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Vision 2025: A new economic vision shaping the future of Sri Lanka

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Authors: Srimal Fernando and Mizly Nizar*

Sri Lanka geopolitically positioned at an important inter section in the Indian Ocean is on a developmental approach to reinvigorate its socio-economic growth. The interconnectivity between India and Sri Lanka and the broad-based economic expansion policy   plans of ‘New India 2022’ and ‘Vision 2025’ of Sri Lanka indicates the extent to which the two countries vie to continue with reforms to increase growth , jobs and  wages.

Sri Lanka’s vision 2025 is founded on a set of core principles including a strategy for national exports, social market economy and a skill pool to match the demands of the job market. Vision 2025 has fixed targets of achieving an annual export income of US$ 20 billion, increase foreign direct investment (FDI) up to US$ 5 billion and to create employment opportunities for at least a million Sri Lankans by 2025. This ambitious goal is however not without apprehension. The statistical figures in the recent past since the new government came into power in 2015 indicate a steady decline in annual Gross Domestic Product (GDP) growth rates.  The 5 % growth rate in 2015 has fallen to a low of 3.1 % in 2017.

The looming elections which could cause market volatility closer to the polls and the sense of the existence of a shadow government appears to have lowered investor confidence. Hence a strong political leadership is cited   as the   defining factor   for the success of this   vision plan in the next few years. Furthermore, another important factor to boost investor confidence and enhance the economy is to have concrete measures for transparency and accountability in all processes in both the public and the private sector administrations.

It is commonly acknowledged that the key element to enterprise reforms in Sri Lanka   is the development   of the micro enterprise sector with the promotion of Small and Medium Enterprises (SMEs) which   generate   over 50% of GDP. Hence, subsidies for small agricultural holdings can be perhaps cited as one of most important factors that can drive the economic growth levels of SMEs while also facilitating the country to achieve required levels in food security.

Though the country has seen a decline in poverty over the years, income disparity remains one of the highest among Asian countries.  The Poverty Head Count Index had dropped from 8.9 in 2009/10 to 4.1 in 2016. However, despite the rising income levels as reflected through per capita GDP estimates, income inequality remains high with the poorest 20% of the population accounting for only 4.8 % of the income while the richest 20% have earned 50.8% of the total income. Hence, while initiating measures to boost economic growth, it is imperative to have processes in place to increase the share of national income available to the poor.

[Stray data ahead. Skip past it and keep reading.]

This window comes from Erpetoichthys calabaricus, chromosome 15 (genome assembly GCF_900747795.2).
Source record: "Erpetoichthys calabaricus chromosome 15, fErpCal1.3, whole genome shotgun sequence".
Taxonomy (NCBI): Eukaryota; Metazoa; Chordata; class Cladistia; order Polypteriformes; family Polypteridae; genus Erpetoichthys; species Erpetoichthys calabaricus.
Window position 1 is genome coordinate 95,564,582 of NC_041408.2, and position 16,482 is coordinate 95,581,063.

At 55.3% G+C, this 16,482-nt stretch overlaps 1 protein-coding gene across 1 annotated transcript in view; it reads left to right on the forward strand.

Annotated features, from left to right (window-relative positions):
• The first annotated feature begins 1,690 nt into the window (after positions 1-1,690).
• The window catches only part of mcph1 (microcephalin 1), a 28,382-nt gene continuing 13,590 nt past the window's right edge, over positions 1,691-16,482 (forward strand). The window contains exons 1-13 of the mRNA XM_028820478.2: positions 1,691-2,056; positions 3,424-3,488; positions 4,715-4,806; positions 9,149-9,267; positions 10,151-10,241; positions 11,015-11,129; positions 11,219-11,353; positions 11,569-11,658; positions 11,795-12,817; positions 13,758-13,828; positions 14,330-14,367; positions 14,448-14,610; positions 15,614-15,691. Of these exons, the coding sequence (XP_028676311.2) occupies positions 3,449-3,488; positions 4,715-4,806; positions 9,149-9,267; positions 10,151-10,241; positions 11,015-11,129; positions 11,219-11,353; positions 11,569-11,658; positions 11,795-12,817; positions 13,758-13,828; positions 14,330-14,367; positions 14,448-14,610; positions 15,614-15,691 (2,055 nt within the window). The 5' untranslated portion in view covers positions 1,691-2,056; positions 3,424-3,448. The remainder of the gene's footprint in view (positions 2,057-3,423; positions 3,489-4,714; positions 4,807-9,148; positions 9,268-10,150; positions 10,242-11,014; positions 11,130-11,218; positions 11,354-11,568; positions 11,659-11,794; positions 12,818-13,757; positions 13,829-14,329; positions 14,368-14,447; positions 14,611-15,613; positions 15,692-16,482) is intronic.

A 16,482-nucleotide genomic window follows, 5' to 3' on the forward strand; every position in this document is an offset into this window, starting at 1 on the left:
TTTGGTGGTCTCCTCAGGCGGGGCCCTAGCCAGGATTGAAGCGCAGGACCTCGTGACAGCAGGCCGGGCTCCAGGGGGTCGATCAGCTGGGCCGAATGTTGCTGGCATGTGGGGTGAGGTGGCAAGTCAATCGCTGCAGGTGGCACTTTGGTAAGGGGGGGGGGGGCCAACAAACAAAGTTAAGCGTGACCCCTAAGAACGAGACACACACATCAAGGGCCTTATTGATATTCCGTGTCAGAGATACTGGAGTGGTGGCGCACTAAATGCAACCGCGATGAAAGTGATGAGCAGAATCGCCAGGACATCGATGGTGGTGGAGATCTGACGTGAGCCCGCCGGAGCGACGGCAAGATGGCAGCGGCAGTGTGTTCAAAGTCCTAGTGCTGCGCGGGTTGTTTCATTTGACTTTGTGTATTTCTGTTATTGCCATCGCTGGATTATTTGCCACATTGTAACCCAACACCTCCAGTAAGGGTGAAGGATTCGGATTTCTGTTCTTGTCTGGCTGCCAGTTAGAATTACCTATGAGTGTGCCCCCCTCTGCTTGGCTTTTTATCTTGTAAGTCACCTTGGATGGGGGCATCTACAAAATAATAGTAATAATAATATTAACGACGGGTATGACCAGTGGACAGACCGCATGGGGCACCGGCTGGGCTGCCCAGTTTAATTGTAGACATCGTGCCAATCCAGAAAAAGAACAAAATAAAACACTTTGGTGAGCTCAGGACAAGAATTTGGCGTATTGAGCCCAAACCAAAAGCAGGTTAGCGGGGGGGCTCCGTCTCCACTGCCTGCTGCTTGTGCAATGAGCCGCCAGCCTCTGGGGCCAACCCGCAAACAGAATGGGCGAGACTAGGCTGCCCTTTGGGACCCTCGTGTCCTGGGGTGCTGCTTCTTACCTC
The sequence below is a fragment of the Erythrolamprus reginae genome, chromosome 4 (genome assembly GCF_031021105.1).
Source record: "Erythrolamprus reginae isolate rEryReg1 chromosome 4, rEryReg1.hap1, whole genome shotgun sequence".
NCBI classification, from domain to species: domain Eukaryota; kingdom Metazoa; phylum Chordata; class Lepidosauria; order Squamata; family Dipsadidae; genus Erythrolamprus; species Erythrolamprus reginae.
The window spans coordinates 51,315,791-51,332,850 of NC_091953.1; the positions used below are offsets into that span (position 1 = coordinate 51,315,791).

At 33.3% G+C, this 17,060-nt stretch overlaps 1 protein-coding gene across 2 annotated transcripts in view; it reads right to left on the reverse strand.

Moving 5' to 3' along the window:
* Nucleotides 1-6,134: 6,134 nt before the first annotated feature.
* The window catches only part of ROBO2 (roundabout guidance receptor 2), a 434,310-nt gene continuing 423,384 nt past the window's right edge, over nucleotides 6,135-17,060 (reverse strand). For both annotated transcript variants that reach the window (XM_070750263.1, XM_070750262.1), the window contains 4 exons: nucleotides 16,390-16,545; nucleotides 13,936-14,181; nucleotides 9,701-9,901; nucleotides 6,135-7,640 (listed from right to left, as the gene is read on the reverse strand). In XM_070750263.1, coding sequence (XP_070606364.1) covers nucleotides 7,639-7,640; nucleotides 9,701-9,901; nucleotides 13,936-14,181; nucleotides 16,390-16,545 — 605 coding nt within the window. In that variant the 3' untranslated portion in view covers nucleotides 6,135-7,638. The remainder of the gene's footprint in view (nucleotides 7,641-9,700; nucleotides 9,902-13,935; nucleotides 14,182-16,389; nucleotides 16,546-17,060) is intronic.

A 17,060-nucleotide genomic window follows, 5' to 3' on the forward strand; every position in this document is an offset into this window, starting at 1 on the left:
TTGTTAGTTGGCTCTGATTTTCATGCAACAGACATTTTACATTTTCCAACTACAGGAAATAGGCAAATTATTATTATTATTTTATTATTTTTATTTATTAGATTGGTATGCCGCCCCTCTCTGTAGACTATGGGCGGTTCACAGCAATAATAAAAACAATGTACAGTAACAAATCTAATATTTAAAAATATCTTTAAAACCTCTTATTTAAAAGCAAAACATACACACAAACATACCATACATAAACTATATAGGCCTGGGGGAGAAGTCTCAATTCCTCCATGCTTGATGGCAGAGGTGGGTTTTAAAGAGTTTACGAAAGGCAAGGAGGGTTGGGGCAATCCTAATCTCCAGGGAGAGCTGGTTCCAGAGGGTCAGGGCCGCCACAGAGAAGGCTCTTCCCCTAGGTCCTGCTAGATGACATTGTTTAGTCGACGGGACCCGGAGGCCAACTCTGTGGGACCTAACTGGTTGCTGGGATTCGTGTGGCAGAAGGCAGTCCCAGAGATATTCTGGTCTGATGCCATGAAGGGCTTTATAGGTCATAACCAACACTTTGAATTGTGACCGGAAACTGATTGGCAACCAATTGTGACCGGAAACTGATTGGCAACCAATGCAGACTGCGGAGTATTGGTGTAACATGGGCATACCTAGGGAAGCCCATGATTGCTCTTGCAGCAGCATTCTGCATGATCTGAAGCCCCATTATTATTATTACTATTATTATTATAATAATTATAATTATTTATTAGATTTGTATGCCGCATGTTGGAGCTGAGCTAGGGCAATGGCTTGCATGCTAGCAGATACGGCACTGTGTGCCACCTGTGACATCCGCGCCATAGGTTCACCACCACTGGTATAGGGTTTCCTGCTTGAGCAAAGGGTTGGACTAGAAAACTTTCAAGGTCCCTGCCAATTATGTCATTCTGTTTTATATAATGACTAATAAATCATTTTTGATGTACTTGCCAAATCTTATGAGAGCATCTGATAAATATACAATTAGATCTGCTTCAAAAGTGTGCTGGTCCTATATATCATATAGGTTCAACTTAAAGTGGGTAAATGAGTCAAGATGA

Foreign Direct Investments (FDIs) are important to boost the economy for small countries such as Sri Lanka. FDI’s in the country have seen a steady increase from USD 680 million in 2015 to USD 1.4 billion in 2017. It is expected that the new Inland Revenue Act and the Foreign Exchange Act aimed at promoting the investment climate will help Sri Lanka achieve its target of US$ 5 billion by 2025.

Over  the past  ten years the nation’s  development  agenda  has been based on   state level   interventions  with borrowings  from  foreign  nations   at high interest rates. These loans put pressure on the country’s economy. Heavy borrowings from China and India come with their own strategic interests impinging on Sri Lanka’s development agenda. The National Unity Government elected in 2015 began to advocate radical economic reforms by obtaining loans through the International Monetary Fund (IMF) to boost economic growth. One of the most widely adopted economic reform measures entail tax reforms to increase government revenue, as agreed with the IMF in exchange for a $1.5 billion, three-year loan.

The country’s export performance had recovered after the slump in the years 2015 and 2016 to USD 11.4 billion in 2017 slightly higher than the 2014 figure of USD 11.1 billion. Improvement in export income occurred through the restoration of the GSP + with effect from May 19, 2017 providing exports from Sri Lanka preferential market access on par with countries such as Bangladesh, Pakistan and several countries from Africa and South America.

The recent investment of USD 1.5 billion by China in the Colombo Port City project helped boost the country’s economy. Another important foreign exchange earner to the country is worker remittances amounting to USD 7.2 billion in 2017 from around 1.8 million Sri Lankans working abroad.

Although economic reforms as cited above have played a role in attempting to increase economic performance, there is still a long way to go in meeting the set targets in the Vision 2025 Sri Lanka policy report. Despite having measures in place to achieve these objectives, the most important transformation for Sri Lanka should be one that reflects sustainable economic growth that is inclusive while incorporating measures for multidimensional development in the socio, economic and political spheres.